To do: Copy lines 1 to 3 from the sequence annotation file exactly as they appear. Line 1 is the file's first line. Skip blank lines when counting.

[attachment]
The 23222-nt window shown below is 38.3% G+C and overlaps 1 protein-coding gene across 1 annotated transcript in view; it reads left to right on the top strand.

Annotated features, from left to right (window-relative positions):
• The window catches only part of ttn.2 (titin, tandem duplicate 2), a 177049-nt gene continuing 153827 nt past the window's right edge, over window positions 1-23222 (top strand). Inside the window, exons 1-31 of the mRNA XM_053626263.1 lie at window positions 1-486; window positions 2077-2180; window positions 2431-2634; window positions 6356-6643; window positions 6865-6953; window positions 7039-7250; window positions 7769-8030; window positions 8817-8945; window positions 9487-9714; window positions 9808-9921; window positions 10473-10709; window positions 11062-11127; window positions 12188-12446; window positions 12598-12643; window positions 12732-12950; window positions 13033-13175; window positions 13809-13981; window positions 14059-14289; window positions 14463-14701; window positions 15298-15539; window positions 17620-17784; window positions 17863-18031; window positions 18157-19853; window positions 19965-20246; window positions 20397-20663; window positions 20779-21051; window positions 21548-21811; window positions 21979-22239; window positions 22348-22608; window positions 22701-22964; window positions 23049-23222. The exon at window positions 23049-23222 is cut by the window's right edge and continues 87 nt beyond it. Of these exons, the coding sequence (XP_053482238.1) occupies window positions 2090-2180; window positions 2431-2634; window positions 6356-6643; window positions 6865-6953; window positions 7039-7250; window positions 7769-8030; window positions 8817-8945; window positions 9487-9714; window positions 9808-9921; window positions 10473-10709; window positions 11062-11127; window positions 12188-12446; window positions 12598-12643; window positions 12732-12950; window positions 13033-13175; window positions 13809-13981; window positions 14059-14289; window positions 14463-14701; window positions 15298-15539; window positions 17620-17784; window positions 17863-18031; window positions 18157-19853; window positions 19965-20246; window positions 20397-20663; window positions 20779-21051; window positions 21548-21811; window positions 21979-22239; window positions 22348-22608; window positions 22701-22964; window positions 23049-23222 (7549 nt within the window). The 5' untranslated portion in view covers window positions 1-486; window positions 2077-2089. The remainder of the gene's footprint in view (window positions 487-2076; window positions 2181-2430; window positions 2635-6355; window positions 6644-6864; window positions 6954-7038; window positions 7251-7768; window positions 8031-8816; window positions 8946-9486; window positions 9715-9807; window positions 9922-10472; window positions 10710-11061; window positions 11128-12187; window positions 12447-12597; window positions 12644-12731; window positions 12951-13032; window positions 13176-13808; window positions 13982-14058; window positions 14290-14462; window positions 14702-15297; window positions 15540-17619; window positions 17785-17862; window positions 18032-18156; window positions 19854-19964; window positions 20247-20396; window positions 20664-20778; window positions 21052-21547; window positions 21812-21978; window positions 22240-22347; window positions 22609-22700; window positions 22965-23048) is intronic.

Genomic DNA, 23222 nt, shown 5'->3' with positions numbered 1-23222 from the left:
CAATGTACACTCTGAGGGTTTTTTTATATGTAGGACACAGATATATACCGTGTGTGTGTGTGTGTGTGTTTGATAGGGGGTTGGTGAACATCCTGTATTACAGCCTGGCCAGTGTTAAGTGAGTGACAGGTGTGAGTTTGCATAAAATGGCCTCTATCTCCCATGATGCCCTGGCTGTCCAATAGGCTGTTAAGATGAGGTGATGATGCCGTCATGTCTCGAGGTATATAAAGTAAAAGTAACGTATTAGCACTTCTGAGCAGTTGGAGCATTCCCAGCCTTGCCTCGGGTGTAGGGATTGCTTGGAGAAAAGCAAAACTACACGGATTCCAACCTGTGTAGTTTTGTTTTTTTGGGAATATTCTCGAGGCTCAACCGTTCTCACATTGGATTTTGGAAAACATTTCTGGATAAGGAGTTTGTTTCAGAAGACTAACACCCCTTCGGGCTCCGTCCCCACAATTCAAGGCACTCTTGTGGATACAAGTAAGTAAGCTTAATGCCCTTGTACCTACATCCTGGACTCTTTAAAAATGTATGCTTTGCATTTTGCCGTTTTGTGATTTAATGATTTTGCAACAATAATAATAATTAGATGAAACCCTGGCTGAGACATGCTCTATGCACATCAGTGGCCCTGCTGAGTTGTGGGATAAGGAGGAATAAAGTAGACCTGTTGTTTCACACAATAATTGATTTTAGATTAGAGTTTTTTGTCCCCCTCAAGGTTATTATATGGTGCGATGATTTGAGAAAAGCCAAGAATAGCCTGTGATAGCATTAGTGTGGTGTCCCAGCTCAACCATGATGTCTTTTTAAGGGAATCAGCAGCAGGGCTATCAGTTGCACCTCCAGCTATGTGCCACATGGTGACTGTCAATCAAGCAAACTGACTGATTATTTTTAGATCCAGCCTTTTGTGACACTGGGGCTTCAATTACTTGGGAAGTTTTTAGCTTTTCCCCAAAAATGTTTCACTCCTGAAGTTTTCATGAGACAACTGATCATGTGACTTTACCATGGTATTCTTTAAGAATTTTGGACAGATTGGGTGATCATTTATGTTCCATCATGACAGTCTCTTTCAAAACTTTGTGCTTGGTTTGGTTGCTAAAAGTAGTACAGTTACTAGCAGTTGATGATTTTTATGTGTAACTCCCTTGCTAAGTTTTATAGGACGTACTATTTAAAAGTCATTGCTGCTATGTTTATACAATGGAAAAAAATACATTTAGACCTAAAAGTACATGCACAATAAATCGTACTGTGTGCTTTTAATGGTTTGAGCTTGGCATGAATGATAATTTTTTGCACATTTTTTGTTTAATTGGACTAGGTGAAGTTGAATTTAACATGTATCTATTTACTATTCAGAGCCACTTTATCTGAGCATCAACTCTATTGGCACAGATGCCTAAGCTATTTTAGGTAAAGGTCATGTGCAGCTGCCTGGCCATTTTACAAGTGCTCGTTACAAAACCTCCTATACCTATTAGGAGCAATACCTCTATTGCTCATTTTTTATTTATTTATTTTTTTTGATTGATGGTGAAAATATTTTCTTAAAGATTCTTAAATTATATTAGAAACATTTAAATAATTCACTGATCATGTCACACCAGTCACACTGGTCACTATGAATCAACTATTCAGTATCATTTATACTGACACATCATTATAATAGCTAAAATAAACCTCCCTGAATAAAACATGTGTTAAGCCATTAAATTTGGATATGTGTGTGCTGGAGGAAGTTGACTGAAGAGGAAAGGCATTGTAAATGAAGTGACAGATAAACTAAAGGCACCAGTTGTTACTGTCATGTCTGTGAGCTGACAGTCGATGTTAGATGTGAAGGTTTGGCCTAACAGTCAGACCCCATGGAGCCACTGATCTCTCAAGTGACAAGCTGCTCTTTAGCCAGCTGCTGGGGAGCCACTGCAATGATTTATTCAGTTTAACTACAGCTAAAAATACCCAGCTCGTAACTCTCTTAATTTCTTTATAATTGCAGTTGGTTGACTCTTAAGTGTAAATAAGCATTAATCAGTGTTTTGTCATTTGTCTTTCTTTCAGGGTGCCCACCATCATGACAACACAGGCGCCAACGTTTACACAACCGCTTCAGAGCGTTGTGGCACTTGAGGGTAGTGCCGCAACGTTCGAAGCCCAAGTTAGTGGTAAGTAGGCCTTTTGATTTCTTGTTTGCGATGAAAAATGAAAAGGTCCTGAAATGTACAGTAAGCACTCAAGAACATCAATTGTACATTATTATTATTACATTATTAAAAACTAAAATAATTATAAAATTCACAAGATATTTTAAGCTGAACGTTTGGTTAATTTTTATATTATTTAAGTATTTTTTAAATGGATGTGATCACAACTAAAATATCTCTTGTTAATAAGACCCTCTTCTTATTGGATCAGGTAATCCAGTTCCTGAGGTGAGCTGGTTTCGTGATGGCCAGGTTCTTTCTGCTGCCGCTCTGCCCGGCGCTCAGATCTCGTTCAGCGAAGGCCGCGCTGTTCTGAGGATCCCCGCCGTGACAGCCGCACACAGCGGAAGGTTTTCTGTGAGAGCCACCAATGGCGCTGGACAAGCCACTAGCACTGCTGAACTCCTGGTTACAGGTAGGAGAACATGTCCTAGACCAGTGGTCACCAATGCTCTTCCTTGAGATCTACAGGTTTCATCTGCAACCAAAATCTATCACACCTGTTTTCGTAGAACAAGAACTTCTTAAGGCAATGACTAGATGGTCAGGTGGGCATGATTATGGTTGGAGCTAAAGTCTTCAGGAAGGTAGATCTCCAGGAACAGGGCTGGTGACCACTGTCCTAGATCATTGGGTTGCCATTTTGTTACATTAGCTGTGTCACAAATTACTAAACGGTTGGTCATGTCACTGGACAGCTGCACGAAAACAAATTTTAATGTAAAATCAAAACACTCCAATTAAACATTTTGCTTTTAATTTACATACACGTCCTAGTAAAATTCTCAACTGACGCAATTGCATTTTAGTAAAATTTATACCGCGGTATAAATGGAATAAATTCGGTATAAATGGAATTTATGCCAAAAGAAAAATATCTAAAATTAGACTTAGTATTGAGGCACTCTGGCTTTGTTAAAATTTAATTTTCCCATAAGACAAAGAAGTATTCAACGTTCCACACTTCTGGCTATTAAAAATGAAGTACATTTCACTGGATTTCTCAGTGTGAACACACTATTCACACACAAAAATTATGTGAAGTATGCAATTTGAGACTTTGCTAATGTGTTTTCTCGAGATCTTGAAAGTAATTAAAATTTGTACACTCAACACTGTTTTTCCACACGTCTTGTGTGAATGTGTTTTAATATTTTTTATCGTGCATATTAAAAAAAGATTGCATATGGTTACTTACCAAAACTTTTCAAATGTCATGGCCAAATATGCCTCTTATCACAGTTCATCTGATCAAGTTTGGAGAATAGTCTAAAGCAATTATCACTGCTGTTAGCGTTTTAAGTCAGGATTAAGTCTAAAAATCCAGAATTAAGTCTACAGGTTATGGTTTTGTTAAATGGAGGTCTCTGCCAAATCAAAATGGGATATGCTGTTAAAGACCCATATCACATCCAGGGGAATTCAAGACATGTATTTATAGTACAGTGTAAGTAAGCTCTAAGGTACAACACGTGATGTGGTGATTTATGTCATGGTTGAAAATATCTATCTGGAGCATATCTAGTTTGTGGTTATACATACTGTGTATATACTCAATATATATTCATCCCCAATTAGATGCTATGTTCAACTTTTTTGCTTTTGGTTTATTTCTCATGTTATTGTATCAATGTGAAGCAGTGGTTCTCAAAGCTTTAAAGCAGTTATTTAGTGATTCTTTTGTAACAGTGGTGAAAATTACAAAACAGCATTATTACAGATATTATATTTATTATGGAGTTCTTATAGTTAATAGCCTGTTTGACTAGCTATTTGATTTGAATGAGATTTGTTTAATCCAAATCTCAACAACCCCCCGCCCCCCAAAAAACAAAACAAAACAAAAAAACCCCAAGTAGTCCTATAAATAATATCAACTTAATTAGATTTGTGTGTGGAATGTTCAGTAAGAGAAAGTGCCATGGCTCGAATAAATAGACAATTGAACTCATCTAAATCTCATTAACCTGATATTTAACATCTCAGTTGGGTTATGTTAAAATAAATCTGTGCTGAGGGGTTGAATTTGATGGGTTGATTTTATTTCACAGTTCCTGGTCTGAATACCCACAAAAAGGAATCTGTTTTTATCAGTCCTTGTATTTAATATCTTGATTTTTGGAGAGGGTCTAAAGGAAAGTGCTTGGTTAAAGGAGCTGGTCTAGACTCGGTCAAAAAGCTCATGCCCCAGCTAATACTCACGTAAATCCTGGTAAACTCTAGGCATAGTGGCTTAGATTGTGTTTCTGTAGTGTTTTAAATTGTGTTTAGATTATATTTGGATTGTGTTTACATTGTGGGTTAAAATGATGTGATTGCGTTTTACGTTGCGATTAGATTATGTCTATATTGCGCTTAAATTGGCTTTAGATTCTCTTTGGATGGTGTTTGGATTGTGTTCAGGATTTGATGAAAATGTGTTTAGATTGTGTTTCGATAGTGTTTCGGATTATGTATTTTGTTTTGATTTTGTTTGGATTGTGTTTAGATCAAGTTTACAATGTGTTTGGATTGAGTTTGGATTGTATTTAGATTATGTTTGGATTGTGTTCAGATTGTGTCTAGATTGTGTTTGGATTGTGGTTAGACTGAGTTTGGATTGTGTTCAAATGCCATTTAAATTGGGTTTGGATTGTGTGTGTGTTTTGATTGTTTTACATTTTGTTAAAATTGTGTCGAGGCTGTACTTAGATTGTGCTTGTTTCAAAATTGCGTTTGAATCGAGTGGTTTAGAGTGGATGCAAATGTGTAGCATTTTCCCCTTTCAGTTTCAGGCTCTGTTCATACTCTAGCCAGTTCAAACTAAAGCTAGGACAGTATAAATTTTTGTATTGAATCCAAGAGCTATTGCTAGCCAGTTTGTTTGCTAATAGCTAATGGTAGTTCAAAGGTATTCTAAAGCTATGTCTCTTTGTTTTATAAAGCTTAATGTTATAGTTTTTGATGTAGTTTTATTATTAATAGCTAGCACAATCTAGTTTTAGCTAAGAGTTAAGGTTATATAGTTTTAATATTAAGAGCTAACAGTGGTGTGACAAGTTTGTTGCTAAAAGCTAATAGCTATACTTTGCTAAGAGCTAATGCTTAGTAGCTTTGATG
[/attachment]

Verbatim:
The 23222-nt window shown below is 38.3% G+C and overlaps 1 protein-coding gene across 1 annotated transcript in view; it reads left to right on the top strand.

Annotated features, from left to right (window-relative positions):
• The window catches only part of ttn.2 (titin, tandem duplicate 2), a 177049-nt gene continuing 153827 nt past the window's right edge, over window positions 1-23222 (top strand). Inside the window, exons 1-31 of the mRNA XM_053626263.1 lie at window positions 1-486; window positions 2077-2180; window positions 2431-2634; window positions 6356-6643; window positions 6865-6953; window positions 7039-7250; window positions 7769-8030; window positions 8817-8945; window positions 9487-9714; window positions 9808-9921; window positions 10473-10709; window positions 11062-11127; window positions 12188-12446; window positions 12598-12643; window positions 12732-12950; window positions 13033-13175; window positions 13809-13981; window positions 14059-14289; window positions 14463-14701; window positions 15298-15539; window positions 17620-17784; window positions 17863-18031; window positions 18157-19853; window positions 19965-20246; window positions 20397-20663; window positions 20779-21051; window positions 21548-21811; window positions 21979-22239; window positions 22348-22608; window positions 22701-22964; window positions 23049-23222. The exon at window positions 23049-23222 is cut by the window's right edge and continues 87 nt beyond it. Of these exons, the coding sequence (XP_053482238.1) occupies window positions 2090-2180; window positions 2431-2634; window positions 6356-6643; window positions 6865-6953; window positions 7039-7250; window positions 7769-8030; window positions 8817-8945; window positions 9487-9714; window positions 9808-9921; window positions 10473-10709; window positions 11062-11127; window positions 12188-12446; window positions 12598-12643; window positions 12732-12950; window positions 13033-13175; window positions 13809-13981; window positions 14059-14289; window positions 14463-14701; window positions 15298-15539; window positions 17620-17784; window positions 17863-18031; window positions 18157-19853; window positions 19965-20246; window positions 20397-20663; window positions 20779-21051; window positions 21548-21811; window positions 21979-22239; window positions 22348-22608; window positions 22701-22964; window positions 23049-23222 (7549 nt within the window). The 5' untranslated portion in view covers window positions 1-486; window positions 2077-2089. The remainder of the gene's footprint in view (window positions 487-2076; window positions 2181-2430; window positions 2635-6355; window positions 6644-6864; window positions 6954-7038; window positions 7251-7768; window positions 8031-8816; window positions 8946-9486; window positions 9715-9807; window positions 9922-10472; window positions 10710-11061; window positions 11128-12187; window positions 12447-12597; window positions 12644-12731; window positions 12951-13032; window positions 13176-13808; window positions 13982-14058; window positions 14290-14462; window positions 14702-15297; window positions 15540-17619; window positions 17785-17862; window positions 18032-18156; window positions 19854-19964; window positions 20247-20396; window positions 20664-20778; window positions 21052-21547; window positions 21812-21978; window positions 22240-22347; window positions 22609-22700; window positions 22965-23048) is intronic.